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worn fingers and weary eyes, to join with Jonson in mourning and praising the great fellow-craftsman whom he knew, to watch with Pepys the coronation of the king or hear him piously thank God for the money won at gamiug—these are things, it should seem, to arouse the most torpid imagination. If, from excursions of this nature, the student learns that good literature and interesting reading matter meet, that the one is not confined to exalted odes nor the other to current magazine fiction, a very real service will have been done by widening the scope oi this volume.

It is obvious that in pursuing the study of such diverse material, no single method will suffice. Sometimes, as has already been hinted, reading is all that is necessary. But when a writer like Bacon, let us say, or Pope, writes with the deliberate purpose of instruction, his work must be studied with close application and may be analyzed until it yields its last shade of meaning. On the other hand, when Keats sings pathetically of the enduring beauty of art and the transient life of man, or when Browning chants some message of faith and cheer, a minutely analytical or skeptical attitude would be not only futile but fatal. And when the various purposes of instruction, inspiration, and aesthetic delight are combined in one work, as in the supreme example of Paradise Lost, the student who hopes to attain to anything like full comprehension must return to it with various methods and in various moods. It is from considerations like these that the teacher must determine his course. One thing, however, cannot be too often repeated. The most successful teacher of literature is he who brings to it a lively sympathy springing from intimate knowledge, assured that method is of minor moment so long as there is the responsive spirit that evokes response.

For ourselves, we would say that while we have divided the labor of preparing both copy and notes, there has been close cooperation at every stage of the work. We owe thanks for suggestions and encouragement to more friends than we may undertake to name. To Dr. Frederick Klaeber, in particular, of the University of Minnesota, we are indebted for advice upon the rendering of certain passages in Beowulf, and to Professor Lindsay Todd Damon, of Brown University, for a critical vigilance that has worked to the improvement of almost every page. By courtesy of The Macmillan Company the translations which represent Cynewulf have been reprinted from Mr. Stopford A. Brooke's History of Early English Literature; and by a similar courtesy on the part of Messrs. Charles Scribner's Sons, who hold copyrights in the works of Stevenson, we have been able to include the selections which close the volume.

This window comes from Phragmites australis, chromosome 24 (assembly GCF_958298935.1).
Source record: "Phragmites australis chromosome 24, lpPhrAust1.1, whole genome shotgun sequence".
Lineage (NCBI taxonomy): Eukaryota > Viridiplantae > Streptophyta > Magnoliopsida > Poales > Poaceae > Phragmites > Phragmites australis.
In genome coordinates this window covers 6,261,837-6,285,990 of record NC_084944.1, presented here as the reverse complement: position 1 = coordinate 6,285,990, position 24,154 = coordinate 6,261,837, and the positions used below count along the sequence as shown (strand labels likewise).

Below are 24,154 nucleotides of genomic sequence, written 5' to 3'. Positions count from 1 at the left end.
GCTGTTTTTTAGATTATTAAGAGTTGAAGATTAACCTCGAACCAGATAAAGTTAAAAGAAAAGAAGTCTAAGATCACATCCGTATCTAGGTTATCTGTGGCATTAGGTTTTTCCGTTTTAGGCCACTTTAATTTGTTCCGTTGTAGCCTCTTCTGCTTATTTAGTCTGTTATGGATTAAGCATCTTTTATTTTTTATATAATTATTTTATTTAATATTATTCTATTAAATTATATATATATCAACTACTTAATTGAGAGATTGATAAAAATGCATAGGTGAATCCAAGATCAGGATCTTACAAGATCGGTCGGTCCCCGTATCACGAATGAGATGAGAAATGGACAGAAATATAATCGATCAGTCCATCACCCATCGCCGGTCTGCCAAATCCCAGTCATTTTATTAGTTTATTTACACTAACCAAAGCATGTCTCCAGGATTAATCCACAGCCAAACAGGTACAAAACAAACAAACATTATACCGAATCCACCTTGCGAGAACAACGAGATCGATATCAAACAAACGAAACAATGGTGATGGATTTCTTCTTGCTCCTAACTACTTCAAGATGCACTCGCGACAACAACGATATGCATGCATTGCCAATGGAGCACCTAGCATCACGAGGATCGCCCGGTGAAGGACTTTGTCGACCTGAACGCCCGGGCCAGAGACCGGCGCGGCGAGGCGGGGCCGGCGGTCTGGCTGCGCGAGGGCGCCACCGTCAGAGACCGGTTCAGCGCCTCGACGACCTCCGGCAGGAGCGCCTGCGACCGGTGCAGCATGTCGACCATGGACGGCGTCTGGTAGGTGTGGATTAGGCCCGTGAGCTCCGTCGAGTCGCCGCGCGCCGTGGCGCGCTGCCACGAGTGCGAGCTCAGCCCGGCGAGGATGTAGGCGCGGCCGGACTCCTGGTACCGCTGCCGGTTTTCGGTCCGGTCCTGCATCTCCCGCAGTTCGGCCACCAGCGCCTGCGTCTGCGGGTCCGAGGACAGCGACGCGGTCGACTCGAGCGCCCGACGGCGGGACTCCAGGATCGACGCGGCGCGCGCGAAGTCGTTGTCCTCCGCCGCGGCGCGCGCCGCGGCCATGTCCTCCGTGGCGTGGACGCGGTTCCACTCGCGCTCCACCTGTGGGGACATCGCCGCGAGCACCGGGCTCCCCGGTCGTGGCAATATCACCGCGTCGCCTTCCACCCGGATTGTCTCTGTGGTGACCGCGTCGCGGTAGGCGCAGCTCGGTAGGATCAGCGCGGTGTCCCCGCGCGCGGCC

A. G. N.
A. E. A.

CONTENTS

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✓beowulf (c. 700) J

Deor's Lament 18

Caedmon 111. 670)

rarnphrase of the Scriptures

From Genesis: The Garden of Eden:

The Fall of Satan 18. 10

From Exodus: The Cloud by Day;

The Drowning of I'haraoh 19

Bede (673-735) . .

From the Ecclesiastical History (finished

731):

The Britons Seek Succor from the

Romans. The Roman Wall.... 20

A Parable of Man's Life 21

The Story of Ca»dmon 21

Cvnewulf (fl. 6701

Hiddles II. VI. XV 23

From the Christ 24

From the Elene 24

Anglo-saxon Chronicle (begun about 850)

Extracts 25

c, The Battle of Brunanburh 26

Alfred The Great (849-001)

Ohthere's Narrative 27

ANGLO-NORMAN PERIOD

GEOFFREY OF MONMOUTH (c. 1100-1154)

From the Illstorla Itritonum Kegnm (c.

1135):

The Story of King Lelr 29

Arthur Makes the Saxons Ills Tribu-

taries 31

Anchen Riwlk. From the (c. 1225) 32

Proverbs Of King Alfred, From the 35

Cuckoo Song IC. 1250) 36

FOURTEENTH CENTURY—AGE OF CHAUCER

Tearl, From the (c. 1350) 37

William Lanoland (13327-1400?)

From The Vision of Piers the Plowman
(1362 onward):

The Prologue (B text, 1377) 39

From Passus 1 40

The Wyclif Bible (c. 1380). The Kino

James Biiilk (1611) 41

Geoffrey Chaucer (13407-1400)

From The Can(erbury Tali's (c. 1386 on-

ward):

The Prologue 43

The Nonne Preestes Tale 53

From the Legend of Good Women (c.

1385): The Story of Thlsbe of

Babylon. Martyr 60

The Complevnt of Chaucer to Ills Purse

(1309) 62

Travels Of Sir John Mandbville, From the
(written c. 1350: English trans-

lation after 1400) 63

THE FIFTEENTH AND EARLY SIXTEENTH

CENTURIES

Ballads

Robin Hood and the Monk (MS. c. 1450). 69

The Hunting of the Cheviot 73

Sir Patrick Spens

v'Johnle Cock 77

John Evelyn (1620-1706)

From His Diary 274

John Dryden (1-631-1700)

From Absalom and Achltophel (1681).. 277

Mac Flecknoe (1682) 280

A Song for St. Cecilia's Day (1687) 282

Alexander's Feast: or, The Power of